What Is a Drawback?

A drawback is a rebate on taxes or tariffs paid by businesses on goods that were imported into the United States and then exported out again. 

Drawbacks Explained

A drawback is a refund of specific duties, fees, and taxes, collected from U.S. companies for importing goods according to the U.S. Customs and Border Protection Agency. Typically, imports and exports are taxed. Drawbacks help to alleviate the tax burden for U.S. exporters.

Drawbacks apply to companies that have materials imported into the U.S. where they remain for a period before they're exported to their next destination outside of the country. Although the laws have been modified over the years, drawbacks were originally instituted by the Continental Congress in 1789 in an effort to create jobs, boost manufacturing, and encourage exports.

The taxable goods that are eligible for the drawback once they have been exported do not need to be in the same condition as when they arrived in the country. The rebate is applicable to materials that are used in the manufacturing of other products as well. Once the manufactured product has been exported, the rebate would apply. However, a drawback does not apply to goods that have been damaged or spoiled prior to being exported.

The types of imports, according to cbp.gov, that might be eligible for drawbacks include:

  • Salt imported and used to curate meat, or fish that is ultimately exported
  • Construction materials imported for the use of building a ship or vessel that is exported
  • Repair materials that are used to fix jet aircraft, which are eventually exported
  • Packaging material that has been imported and used for a product that is exported

The objective of the drawback is to allow U.S. manufacturers to have a competitive edge with other countries where labor or goods may be less expensive and to offset some of these costs. 

Key Takeaways

  • A drawback is a rebate on taxes or tariffs paid by businesses on goods that were imported into the United States and then exported out again.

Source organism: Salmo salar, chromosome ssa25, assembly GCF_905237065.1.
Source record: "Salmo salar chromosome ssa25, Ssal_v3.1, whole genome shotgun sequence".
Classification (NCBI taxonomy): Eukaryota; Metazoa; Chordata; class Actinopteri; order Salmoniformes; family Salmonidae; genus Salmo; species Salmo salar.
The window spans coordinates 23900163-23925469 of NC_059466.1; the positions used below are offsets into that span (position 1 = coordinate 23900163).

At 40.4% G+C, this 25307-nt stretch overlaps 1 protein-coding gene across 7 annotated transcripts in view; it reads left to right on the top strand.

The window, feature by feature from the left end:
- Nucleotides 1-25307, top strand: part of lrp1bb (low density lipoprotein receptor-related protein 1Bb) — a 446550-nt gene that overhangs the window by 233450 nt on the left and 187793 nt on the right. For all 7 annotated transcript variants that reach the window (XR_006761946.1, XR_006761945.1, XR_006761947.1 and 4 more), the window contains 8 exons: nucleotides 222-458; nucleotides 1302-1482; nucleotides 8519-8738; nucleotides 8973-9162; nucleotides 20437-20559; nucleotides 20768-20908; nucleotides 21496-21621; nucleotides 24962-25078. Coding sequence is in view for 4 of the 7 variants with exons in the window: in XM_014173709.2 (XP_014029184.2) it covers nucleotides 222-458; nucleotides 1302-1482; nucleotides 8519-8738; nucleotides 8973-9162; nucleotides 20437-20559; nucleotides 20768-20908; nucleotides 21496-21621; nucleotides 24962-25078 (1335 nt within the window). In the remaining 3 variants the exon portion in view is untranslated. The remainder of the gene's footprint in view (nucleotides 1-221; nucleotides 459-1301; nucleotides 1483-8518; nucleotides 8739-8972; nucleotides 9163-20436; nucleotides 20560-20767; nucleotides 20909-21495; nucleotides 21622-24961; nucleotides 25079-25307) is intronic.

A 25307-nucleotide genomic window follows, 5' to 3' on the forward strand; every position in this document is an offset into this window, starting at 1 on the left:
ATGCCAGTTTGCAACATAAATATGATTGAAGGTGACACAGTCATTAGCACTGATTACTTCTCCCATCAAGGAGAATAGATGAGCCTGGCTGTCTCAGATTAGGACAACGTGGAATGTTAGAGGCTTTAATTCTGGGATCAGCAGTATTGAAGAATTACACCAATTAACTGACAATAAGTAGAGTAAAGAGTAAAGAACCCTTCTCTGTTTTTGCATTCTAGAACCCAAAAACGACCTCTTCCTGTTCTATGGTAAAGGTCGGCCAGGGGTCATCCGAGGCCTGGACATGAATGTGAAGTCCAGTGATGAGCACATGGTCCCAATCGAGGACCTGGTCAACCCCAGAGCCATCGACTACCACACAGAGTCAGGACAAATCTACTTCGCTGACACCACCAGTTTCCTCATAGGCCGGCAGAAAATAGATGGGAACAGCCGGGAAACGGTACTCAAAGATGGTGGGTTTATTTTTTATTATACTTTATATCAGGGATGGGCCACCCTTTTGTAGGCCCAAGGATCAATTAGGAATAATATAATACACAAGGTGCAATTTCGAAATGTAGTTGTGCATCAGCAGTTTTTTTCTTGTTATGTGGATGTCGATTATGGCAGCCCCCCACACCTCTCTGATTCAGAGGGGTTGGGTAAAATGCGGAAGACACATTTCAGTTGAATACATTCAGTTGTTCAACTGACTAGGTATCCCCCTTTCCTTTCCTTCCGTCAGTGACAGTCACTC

• The rebate from a drawback can include raw materials used in the manufacturing of other products that are eventually exported.
  • A drawback does not apply to goods that have been damaged or spoiled prior to being exported.

Example of a Drawback

Let's say, as an example, L&B Manufacturing manufactures children’s furniture in the United States. However, the wood they use to build their table and chair sets is imported from Norway. Also, most of their customers that buy their products are located in Ireland.

When L&B receives a new furniture order, they contact their supplier in Norway who ship them the materials they need. The materials enter the U.S. as raw timber, and it is taxed as an import. The woodworkers at L&B take the raw materials and produce the finished product, which is a table with two matching chairs.

L&B ships the order to Ireland and the U.S. manufacturer is charged an export tax. However, L&B is eligible to file for a drawback and receive a rebate on the taxes paid on the exported products. Although the exported timber, or the finished product, looks nothing like the raw materials that were originally imported, L&B still gets the tax rebate. The drawback or rebate is granted because the company had already paid taxes on the imported raw materials.

Had that timber been damaged in a fire, or had the woodworkers made a mistake and cut the pieces too small to be used in the creation of the table, L&B would have been unable to receive the drawback on the taxes paid.